China watches Huntsman, perhaps more than Republican voters


John Huntsman, US Ambassador to China at the time, with US President Barack Obama and Chinese Ambassador to the US Zhou Wenzhong. At the Great Wall of China in Badaling, outside of Beijing, China on November 18, 2009.


Saul Loeb

BEIJING, China — China is keeping an eye on Jon Huntsman, especially as the former ambassador who made waves here begins to surface a bit from among the fluid field of Republican presidential candidates.

Since he announced he was running for the GOP nomination, the relative moderate Huntsman has had a difficult time gaining any traction among potential Republican voters, barely registering recognition among likely voters.

In recent weeks, the former governor of Utah who was President Obama’s man in Beijing for two years, started to make an impression, although he still remains in last place in opinion polls. He was, however the GOP candidate with top percentage gain in Twitter followers this week, so he’s getting some attention.

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Huntsman probably polls better in China, where he’s been at the center of more than one internet controversy this year regarding America’s intentions toward this country.

The most recent hubbub arose when Huntsman was discussing American foreign policy during a Republican presidential debate last month. The former ambassador, who sparked online outrage by turning up at a McDonald’s last winter where Chinese activists had called for a “Jasmine Revolution,” seemed to vocalize one of China’s persistent fears — that the US is behind conspiracies to undermine the Chinese regime.

“We should be reaching out to our allies and constituencies within China,” Huntsman said. “They're called the young people. They're called the internet generation … they are bringing about change, the likes of which is gonna take China down.”

Huntsman’s campaign did not respond to requests for comment this week.

The nationalistic Global Times newspaper was one of the first to react to his debate comments, in an editorial.

“Huntsman has decided to blaze a trail to attract public attention, unintentionally giving away a secret among US politicians,” the newspaper wrote. “Even taking into account the complexity of the context of the comment, 'taking China down' should not be simply seen as a slip of tongue.”

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“It perhaps reflects the real thinking of many US political elites,” the paper said.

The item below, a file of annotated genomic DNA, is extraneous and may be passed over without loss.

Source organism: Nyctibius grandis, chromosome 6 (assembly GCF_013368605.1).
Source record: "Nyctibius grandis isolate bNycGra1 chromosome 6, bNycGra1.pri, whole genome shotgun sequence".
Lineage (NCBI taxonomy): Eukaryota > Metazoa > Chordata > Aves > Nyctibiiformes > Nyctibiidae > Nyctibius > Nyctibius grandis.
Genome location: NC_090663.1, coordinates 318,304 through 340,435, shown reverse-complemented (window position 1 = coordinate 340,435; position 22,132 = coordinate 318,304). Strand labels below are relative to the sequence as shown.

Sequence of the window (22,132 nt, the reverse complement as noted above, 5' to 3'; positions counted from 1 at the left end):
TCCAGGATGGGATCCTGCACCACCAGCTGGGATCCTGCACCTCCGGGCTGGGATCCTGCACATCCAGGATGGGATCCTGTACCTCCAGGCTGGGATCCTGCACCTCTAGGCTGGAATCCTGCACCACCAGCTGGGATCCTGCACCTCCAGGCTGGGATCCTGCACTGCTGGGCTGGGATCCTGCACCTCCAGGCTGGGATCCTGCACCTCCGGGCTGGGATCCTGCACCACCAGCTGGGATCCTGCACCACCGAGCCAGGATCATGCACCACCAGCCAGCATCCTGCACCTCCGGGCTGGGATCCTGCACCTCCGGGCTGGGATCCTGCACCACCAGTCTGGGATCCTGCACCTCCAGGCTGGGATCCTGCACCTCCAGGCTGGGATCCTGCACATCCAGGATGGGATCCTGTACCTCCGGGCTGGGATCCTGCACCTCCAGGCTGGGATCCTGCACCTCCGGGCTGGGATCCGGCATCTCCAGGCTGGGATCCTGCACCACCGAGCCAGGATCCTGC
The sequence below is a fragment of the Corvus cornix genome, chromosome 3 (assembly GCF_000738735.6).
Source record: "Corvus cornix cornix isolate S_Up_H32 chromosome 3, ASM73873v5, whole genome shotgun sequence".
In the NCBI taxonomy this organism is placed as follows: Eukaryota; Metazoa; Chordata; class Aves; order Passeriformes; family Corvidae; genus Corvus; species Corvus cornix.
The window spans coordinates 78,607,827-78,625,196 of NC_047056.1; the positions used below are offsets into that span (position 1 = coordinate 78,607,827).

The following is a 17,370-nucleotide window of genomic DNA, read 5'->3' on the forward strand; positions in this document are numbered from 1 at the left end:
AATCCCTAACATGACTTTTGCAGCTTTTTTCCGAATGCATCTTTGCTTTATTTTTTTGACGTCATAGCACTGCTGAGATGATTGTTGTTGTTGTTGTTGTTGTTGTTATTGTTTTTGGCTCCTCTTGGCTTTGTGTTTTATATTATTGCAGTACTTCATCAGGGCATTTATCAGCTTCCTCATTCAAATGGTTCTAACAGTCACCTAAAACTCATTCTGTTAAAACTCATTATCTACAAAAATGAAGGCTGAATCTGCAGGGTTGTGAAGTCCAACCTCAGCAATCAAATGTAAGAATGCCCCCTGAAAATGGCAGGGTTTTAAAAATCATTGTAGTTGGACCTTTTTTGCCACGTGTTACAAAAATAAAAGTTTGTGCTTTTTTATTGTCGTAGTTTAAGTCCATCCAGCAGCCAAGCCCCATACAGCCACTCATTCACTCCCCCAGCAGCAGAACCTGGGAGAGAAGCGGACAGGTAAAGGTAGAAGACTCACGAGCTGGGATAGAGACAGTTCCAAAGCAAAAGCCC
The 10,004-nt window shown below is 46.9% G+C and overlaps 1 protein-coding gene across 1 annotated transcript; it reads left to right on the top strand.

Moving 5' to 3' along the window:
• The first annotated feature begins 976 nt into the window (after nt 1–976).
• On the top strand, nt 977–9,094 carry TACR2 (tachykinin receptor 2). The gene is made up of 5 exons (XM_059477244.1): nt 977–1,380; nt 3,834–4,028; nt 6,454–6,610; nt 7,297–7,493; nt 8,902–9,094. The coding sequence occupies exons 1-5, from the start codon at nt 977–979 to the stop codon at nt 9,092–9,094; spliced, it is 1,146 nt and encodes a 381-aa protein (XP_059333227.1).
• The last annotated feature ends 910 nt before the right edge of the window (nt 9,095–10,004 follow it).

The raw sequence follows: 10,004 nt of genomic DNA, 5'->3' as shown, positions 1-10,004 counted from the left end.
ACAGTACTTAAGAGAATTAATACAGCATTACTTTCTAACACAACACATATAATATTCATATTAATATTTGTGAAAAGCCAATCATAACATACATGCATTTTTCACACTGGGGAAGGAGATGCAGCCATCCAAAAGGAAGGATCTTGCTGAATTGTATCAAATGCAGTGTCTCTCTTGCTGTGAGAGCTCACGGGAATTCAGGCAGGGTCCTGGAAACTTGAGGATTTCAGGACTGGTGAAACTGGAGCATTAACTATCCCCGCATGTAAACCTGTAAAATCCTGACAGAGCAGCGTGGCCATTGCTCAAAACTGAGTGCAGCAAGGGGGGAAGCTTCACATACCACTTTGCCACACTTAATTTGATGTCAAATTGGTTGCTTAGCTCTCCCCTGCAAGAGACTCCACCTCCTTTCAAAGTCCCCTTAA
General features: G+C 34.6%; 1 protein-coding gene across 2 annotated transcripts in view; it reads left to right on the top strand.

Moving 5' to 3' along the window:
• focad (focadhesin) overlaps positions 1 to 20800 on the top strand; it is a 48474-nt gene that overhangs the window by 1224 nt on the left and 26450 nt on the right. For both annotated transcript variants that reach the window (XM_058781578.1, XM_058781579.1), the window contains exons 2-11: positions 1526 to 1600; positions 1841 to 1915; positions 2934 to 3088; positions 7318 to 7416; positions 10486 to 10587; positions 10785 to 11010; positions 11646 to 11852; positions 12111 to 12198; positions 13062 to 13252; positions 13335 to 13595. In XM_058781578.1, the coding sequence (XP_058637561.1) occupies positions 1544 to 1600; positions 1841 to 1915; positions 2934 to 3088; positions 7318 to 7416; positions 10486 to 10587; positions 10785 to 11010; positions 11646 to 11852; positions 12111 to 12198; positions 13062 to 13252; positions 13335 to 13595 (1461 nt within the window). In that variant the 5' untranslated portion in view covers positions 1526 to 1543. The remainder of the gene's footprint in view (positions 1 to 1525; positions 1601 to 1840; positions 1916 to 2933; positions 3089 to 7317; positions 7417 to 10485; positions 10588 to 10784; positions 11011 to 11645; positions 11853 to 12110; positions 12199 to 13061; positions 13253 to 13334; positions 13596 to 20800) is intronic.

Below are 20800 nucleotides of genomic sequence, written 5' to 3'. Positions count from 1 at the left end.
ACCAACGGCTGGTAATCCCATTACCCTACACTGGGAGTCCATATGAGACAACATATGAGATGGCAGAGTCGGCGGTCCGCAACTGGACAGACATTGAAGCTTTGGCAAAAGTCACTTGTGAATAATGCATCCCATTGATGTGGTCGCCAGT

China has long been prone to blame domestic problems on influence from external forces. The Dalai Lama, for instance, is faulted for unrest in Tibet although he’s been in exile for decades. Foreign powers like the United States are a top suspect in most high-level Chinese government conspiracy theories.

Huntsman’s comments have made the rounds on China’s massively popular microblogging platform, Sina Weibo as well. But more cynical users saw humor in the remarks and the overheated response that followed from official channels. One poster said sarcastically that Huntsman is wrong about how to “take down China.” The focus should instead fall on corrupt Chinese officials and their children who hold American passports, the author wrote.

“…if the US really wants to ‘take China down,’ there is an even easier way to do it than to rely on [Chinese] netizens,” the author joked.

But as official media and some internet users reacted to Huntsman’s comments with indignation, experts who watch US-China relations here say he wouldn’t be a threat to this country or government.

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“He is certainly not pro-China. No Americans are pro-China or dare to say they are,” said Shi Yinhong, a professor of international relations at Renmin University in Beijing. “But he is not anti-China either despite his open criticism of China. In the meantime he is not against tackling the rise of China. “

Wang Dong, a US-China relations expert at Peking University, said that, in fact, Huntsman is probably better for China than others in the GOP presidential field.

“Compared to the other Republican candidates, Jon Huntsman is a lot softer on China,” said Wang.

“I think he is just doing what an American politician is supposed to do,” he said. “It is unnecessary for us to over-analyze that particular phrase. He is just trying to be a normal politician.”